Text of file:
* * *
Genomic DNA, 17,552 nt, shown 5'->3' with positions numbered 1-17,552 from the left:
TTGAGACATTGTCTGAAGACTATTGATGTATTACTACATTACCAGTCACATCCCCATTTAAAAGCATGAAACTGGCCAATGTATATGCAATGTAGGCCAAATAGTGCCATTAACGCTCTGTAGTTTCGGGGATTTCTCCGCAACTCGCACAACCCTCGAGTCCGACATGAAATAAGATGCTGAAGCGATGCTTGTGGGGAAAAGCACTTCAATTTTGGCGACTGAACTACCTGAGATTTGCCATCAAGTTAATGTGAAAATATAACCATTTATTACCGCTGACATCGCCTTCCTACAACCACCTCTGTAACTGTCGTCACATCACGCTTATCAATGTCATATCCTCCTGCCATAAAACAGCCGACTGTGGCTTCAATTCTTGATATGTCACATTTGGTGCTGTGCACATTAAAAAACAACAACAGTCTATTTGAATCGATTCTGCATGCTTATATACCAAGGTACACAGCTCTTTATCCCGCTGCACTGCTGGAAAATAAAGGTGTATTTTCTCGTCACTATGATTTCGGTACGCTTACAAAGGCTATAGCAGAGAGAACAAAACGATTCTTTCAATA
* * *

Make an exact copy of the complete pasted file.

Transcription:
Genomic DNA, 17,552 nt, shown 5'->3' with positions numbered 1-17,552 from the left:
TTGAGACATTGTCTGAAGACTATTGATGTATTACTACATTACCAGTCACATCCCCATTTAAAAGCATGAAACTGGCCAATGTATATGCAATGTAGGCCAAATAGTGCCATTAACGCTCTGTAGTTTCGGGGATTTCTCCGCAACTCGCACAACCCTCGAGTCCGACATGAAATAAGATGCTGAAGCGATGCTTGTGGGGAAAAGCACTTCAATTTTGGCGACTGAACTACCTGAGATTTGCCATCAAGTTAATGTGAAAATATAACCATTTATTACCGCTGACATCGCCTTCCTACAACCACCTCTGTAACTGTCGTCACATCACGCTTATCAATGTCATATCCTCCTGCCATAAAACAGCCGACTGTGGCTTCAATTCTTGATATGTCACATTTGGTGCTGTGCACATTAAAAAACAACAACAGTCTATTTGAATCGATTCTGCATGCTTATATACCAAGGTACACAGCTCTTTATCCCGCTGCACTGCTGGAAAATAAAGGTGTATTTTCTCGTCACTATGATTTCGGTACGCTTACAAAGGCTATAGCAGAGAGAACAAAACGATTCTTTCAATA